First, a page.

Double-Pointed Tack Co v. Two Rivers Manufacturing Company

Court Documents

United States Supreme Court

109 U.S. 117

Double-Pointed Tack Co  v.  Two Rivers Manufacturing Company

This is a suit in equity brought in the circuit court of the United States for the eastern district of Wisconsin, for the infringement of letters patent No. 147, 343, granted February 10, 1874, to the plaintiff, the Double-pointed Tack Company, as assignees of Purches Miles, the inventor, for an 'improvement in bail-ears.' The circuit court dismissed the bill, and the plaintiff has appealed to this court.

The specification of the patent says:

'Wire staples have been employed to form the fastening eyes for bails, and these have been driven into the wood with the penetrating points nearly at right angles to the surface, and in use they are liable to pull out by the weight. My invention consists in a bail-fastening staple made of wire, with the penetrating ends cut at such an angle that, in driving them into the wood, they will assume an upward inclination, so that the weight will tend to force such points inwardly rather than to draw them out, and the bending of the ends in clinching will always be upwardly, thus making a better and more reliable article than heretofore; and I combine with such fastening a convex metallic washer to keep the bail from contact with the wood or the paint thereon. In the drawing, figure 1 is a section of the fastening, complete; figure 2 shows the compound staple-fastening separately; and figure 3 is an elevation of the washer. The wood-work, a, represents part of a bail or tub, and the bail, b, is of wire, having eyes, c, at the ends, which are bent so as to stand parallel, or nearly so, to each other. The compound staple-fastening, d, is made with the penetrating points, 2, 3, loop, 4, for the eye, c, and the body, 5. The ends, 2, 3, of the wire are cut diagonally, so that, in driving them into the wood, the tendency is to bend upwardly and clinch, and they will usually be long enough to pass through the wood and be clinched. The body of the fastening stands vertically, or nearly so, and will usually be partially embedded in the wood. The sheet-metal washer, e, prevents the eye, c, coming against the wood. The points of the staple penetrate the wood upwardly, so as effectually to prevent the staple pulling out under the ordinary strain to which it is subjected.'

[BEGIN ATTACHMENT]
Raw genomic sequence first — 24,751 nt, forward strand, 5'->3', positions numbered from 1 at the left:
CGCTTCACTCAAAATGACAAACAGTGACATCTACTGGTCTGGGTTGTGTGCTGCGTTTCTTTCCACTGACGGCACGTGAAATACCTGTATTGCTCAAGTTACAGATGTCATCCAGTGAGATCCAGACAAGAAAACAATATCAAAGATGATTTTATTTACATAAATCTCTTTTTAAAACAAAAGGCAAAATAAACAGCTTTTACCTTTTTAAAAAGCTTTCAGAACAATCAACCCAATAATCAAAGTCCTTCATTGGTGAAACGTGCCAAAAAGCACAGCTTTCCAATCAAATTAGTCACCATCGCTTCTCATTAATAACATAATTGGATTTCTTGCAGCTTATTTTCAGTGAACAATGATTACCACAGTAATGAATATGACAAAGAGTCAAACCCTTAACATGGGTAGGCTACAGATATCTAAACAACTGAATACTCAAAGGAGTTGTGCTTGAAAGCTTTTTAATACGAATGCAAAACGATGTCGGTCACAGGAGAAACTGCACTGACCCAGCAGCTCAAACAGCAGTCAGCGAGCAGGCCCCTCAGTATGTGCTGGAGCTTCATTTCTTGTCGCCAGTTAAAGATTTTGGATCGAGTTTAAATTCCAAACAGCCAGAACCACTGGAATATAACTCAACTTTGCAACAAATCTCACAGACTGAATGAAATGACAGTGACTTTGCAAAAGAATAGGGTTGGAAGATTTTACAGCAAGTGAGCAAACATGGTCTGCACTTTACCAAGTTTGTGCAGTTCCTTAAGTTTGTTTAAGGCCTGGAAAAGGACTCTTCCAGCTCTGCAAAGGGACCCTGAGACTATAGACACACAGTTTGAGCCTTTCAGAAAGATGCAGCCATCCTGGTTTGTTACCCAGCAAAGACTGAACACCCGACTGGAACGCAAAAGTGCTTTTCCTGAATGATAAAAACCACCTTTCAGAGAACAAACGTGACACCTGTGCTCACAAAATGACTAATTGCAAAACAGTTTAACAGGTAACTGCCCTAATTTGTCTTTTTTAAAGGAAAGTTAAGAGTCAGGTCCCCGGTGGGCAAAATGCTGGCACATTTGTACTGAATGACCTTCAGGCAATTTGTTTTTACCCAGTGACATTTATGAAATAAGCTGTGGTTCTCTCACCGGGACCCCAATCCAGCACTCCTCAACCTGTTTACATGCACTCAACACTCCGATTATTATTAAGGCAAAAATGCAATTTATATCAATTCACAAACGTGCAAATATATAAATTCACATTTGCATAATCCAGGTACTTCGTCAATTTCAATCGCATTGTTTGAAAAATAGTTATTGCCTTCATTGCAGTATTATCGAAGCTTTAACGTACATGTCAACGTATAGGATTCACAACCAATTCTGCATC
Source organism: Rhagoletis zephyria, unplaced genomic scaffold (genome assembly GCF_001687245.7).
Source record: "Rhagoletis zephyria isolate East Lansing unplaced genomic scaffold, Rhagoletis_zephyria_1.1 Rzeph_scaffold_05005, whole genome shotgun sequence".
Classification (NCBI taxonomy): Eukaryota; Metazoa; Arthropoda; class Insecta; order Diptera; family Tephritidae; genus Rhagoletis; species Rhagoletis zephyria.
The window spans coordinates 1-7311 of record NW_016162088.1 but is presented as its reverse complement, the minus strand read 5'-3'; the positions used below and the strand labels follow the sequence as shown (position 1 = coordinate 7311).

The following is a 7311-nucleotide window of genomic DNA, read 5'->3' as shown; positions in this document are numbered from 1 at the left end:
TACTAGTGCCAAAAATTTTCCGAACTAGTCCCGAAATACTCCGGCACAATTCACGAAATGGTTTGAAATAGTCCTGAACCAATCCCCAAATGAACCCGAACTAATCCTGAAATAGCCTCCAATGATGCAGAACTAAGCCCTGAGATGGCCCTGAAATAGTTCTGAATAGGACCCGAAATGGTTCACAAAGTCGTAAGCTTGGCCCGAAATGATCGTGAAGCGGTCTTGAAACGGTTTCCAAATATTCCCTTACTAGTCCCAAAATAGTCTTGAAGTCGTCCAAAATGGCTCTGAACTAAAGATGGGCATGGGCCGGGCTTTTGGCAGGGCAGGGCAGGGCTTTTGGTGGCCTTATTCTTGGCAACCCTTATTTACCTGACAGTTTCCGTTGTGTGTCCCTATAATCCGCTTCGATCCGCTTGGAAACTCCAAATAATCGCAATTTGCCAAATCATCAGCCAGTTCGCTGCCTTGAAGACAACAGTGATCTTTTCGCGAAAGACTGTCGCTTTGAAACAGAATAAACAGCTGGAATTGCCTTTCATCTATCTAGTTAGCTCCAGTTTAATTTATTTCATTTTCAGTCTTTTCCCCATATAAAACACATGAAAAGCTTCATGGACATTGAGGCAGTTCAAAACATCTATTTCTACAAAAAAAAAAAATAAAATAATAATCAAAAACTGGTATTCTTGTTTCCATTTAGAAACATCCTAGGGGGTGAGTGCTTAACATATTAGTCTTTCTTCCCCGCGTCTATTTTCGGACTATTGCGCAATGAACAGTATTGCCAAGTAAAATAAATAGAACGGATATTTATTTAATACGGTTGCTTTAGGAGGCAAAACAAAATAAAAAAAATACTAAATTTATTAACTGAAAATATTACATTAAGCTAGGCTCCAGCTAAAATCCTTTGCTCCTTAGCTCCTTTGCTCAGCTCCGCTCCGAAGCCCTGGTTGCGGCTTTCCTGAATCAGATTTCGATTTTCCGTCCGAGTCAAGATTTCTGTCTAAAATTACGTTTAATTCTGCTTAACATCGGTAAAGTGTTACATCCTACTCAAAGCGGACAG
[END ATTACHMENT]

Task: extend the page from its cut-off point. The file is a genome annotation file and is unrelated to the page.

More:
The claims of the patent are these:

'(1) The compound staple-fastening, d, for bails, made with the diagonally cut penetrating points, 2 and 3, loop, 4, and body, 5, said diagonally cut points being positioned as set forth, so as to bend upwardly in driving into the wood, as set forth. (2) The convex metallic washer, e, in combination with the compound bail-fastening staple, d, having upwardly penetrating points, 2, 3, and loop, 4, as and for the purposes specified.'

A. v. Briesen, for appellant.

Wm. P. Lynde, for appellee.



This work is in the public domain in the United States because it is a work of the United States federal government (see 17 U.S.C. 105).